김밥 (Kimbap)

김밥 (Kimbap)

It seems like many cuisines have their own ‘package’ food. Mexican food has burritos, Indian food has samosas, Japanese food has onigiri, Korean food has kimbap. This is a really common food for lunches, for picnics, times when you just need something that can be eaten easily without having to re-heat it or cook anything. It’s really a whole meal in a roll. The name simply means “seaweed rice”, and that’s basically what it is.

This is one of those dishes that can be almost anything you want it to be – it would be simple to make it vegan, vegetarian, or with meat. This recipe uses fried fish cake, but is otherwise vegan. It would be a great way to use up scraps of vegetables you have just sitting in your kitchen, or you can buy things specifically for it and make it special. It’s a good idea to mix flavors, colors and textures so that you really get a great experience not only tasting it, but looking and it and even just chewing it as well.

Ingredients

  • Pickled korean radish (3 long chunks)
  • Pickled burdock root (3 long slices)
  • Fried fish cake (6 long strips)
  • 2 carrots, cut in matchsticks
  • 1 Korean pickled cucumber, cut in matchsticks
  • 1 bunch of spinach, mostly de-stemmed (it’s not necessary to be really careful about de-stemming it)
  • 1 can tuna or tuna salad made with 1 can tuna
  • 2 cups cooked rice (2 cups when measured dry, measured with the rice cup measurement, not the normal cooking cup)
  • 3 sheets seaweed (김)
  • Sesame oil
  • Salt

Directions

  1. First prepare your fillings. The pickled Korean radish can be purchased whole or already cut into long chunks (see the yellow vegetable in the above photo). Same with the burdock root. If you purchase them whole, cut them as seen above. Cut the fish cake into strips, and the cucumber and carrot into matchsticks.
  2. Cook your two cups of rice according to the directions on the package. This should be Korean or Japanese short to medium grain rice.
  3. Once the rice is cooked, drizzle in a small amount of sesame oil, and salt to taste, and mix it well with a fork, chopsticks or a rice paddle. Set the rice aside to cool.
  4. Fill a bowl with cold water, and then in a small pot, bring plain water to boil. Toss in the spinach and let it sit for just one minute, until it is soft.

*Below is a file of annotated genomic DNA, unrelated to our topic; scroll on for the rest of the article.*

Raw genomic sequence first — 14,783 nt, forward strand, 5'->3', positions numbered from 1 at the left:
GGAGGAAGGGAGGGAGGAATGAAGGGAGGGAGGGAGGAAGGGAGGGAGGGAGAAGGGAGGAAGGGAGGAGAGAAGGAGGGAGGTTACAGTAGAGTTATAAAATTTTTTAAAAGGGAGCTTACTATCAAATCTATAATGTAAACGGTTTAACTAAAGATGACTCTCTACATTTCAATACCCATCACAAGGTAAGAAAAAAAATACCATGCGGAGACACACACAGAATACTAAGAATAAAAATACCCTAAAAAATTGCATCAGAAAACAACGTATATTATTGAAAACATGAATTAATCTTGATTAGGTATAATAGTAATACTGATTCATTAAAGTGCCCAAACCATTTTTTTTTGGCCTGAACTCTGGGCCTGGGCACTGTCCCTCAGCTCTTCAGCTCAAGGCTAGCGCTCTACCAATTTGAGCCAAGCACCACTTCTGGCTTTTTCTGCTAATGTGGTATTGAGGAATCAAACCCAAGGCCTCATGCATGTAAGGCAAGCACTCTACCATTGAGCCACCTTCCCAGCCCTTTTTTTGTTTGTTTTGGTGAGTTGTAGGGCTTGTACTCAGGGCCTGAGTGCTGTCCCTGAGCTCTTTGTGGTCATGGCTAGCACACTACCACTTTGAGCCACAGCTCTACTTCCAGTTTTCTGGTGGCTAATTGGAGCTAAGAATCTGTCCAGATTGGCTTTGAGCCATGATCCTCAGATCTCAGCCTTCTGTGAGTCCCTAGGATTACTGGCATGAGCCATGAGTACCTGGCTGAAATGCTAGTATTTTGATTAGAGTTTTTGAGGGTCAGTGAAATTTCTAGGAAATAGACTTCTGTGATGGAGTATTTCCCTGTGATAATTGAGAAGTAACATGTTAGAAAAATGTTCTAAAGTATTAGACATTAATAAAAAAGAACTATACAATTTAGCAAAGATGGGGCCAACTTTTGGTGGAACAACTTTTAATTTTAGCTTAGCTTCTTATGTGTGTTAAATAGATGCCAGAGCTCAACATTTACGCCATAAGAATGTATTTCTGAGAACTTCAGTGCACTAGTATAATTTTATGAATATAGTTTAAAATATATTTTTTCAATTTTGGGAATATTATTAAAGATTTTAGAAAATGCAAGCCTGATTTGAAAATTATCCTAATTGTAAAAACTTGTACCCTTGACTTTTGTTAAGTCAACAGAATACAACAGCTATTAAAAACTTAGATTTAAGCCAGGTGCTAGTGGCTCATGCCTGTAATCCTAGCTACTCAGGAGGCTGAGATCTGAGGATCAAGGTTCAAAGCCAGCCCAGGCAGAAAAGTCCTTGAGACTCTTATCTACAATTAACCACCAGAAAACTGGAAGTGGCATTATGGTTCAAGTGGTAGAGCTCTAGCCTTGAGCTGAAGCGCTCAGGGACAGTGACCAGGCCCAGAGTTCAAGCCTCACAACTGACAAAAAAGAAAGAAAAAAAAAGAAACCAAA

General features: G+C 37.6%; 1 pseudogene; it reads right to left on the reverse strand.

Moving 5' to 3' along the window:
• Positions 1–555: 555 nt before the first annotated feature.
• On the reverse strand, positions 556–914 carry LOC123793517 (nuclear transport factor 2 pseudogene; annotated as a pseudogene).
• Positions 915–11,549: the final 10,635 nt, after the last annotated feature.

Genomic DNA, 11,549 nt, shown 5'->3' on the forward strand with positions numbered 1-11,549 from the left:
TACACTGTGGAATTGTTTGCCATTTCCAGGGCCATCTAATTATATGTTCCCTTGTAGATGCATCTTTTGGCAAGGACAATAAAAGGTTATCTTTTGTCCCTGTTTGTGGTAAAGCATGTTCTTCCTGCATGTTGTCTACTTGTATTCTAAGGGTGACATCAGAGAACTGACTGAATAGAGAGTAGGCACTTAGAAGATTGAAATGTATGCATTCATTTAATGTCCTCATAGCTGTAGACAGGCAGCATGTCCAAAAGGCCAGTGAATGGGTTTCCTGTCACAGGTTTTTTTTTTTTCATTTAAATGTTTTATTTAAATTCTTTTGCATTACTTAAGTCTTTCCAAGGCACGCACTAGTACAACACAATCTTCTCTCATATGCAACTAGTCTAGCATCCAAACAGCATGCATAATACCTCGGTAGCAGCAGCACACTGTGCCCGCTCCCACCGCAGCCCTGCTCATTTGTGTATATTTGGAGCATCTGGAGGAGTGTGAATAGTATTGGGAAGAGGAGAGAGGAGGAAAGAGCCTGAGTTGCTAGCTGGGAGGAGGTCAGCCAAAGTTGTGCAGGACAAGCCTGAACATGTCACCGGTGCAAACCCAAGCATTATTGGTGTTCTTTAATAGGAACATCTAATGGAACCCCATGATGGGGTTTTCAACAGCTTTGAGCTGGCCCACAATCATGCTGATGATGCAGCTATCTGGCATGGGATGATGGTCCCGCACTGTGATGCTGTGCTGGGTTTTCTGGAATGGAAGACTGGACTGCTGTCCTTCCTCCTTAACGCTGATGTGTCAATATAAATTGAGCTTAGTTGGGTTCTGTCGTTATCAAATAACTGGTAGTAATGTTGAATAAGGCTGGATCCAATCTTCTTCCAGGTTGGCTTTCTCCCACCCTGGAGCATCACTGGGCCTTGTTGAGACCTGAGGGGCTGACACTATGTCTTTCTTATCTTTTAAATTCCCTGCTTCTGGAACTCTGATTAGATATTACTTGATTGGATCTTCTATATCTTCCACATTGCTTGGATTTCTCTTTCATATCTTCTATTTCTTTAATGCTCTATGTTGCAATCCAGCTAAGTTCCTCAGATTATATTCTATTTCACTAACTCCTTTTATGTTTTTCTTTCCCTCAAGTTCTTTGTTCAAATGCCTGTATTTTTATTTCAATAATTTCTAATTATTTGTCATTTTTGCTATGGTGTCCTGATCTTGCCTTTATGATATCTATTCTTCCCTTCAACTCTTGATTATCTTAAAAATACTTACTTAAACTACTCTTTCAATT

5. Remove the spinach from the hot water, and put it in the cold water to stop it from cooking further. Once it has cooled, remove it from the cold water, and squeeze it firmly to remove most of the water.
  6. Toss the spinach with a small amount of sesame oil and salt.
  7. Once the rice has mostly cooled (it can still be warm, but you don’t want it to be wet or steaming much), lay out a sheet of seaweed, and thinly cover it with rice. Try to get the rice as close to the edges as you can.
  8. Lay out the fillings you are putting in perpendicular to your line of sight (parallel with the counter), towards the side of the seaweed closest to you. Don’t put too much in, or it will be difficult to wrap the whole thing around it.
  9. Lift up the edge of the seaweed closest to you, and fold it over the fillings. Tuck in the edge of the seaweed around the fillings tightly so that they are not loose inside the roll. Make sure the whole edge of the seaweed is evenly tucked in.
  10. Finish rolling the seaweed until you get to the end and have a finished roll. Set the roll seam-side down and let sit for a few minutes to solidify.
  11. Either lightly wet your knife, or lightly coat it with sesame oil, and slice the rolls into bite-sized rounds.
  12. That’s it, you’re done! Enjoy!

김밥

김밥

김밥

김밥

김밥

김밥

Šaltibarščiai (Cold Borscht)

When we went to make this for dinner the other night, I was flabbergasted that we hadn’t posted it here yet. This is one of our very favorite summer meals, a Lithuanian cold beet soup, usually served with boiled potatoes and/or pickled herring. It’s a pretty simple recipe, and very tasty, though the color is a bit shocking to people who aren’t used to it :) This recipe probably serves about 4-6 people.

Ingredients

  • 1 32oz bottle plain kefir (you can use buttermilk if necessary, but kefir is much better)
  • Beets (you can use raw or canned, this recipe uses raw)
  • Green Onion
  • 4 hard-boiled eggs
  • 1 large cucumber
  • Dill (fresh if possible, but dried is fine, too)
  • Salt

Directions

  1. If you’re using canned beets, skip the steps about cooking them and just chop them up in either a dice or a julienne – otherwise, continue as written :)
  2. Peel the beets, and chop them into small-ish pieces. Boil them in water until soft all the way through.
  3. While beets are boiling, hard-boil your eggs.
  4. Chop your green onion, cucumber and dill and set aside.
  5. Once beets are soft, drain them, but keep the cooking liquid as you will add some of it to the soup later. Let beets cool.
  6. Once the beets have cooled, cut them up. You can either dice them or julienne them.
  7. Add the beets to a large mixing bowl (over 32 oz).
  8. Add cucumber, dill and green onion to bowl.
  9. Peel and chop your eggs, and add to the bowl.
  10. Pour in full bottle of kefir.
  11. Pour some of the cooking liquid from the beets into the kefir bottle and shake it around to make sure you get all the kefir out, then pour into soup.
  12. Mix everything together well, and add more cooking liquid from the beets to taste.
  13. Salt to taste.
  14. Serve with boiled potatoes sprinkled with dill, or pickled herring and onions (or both).

Šaltibarščiai Šaltibarščiai Šaltibarščiai Šaltibarščiai Šaltibarščiai Šaltibarščiai Šaltibarščiai Šaltibarščiai Šaltibarščiai Šaltibarščiai Šaltibarščiai Šaltibarščiai Šaltibarščiai Šaltibarščiai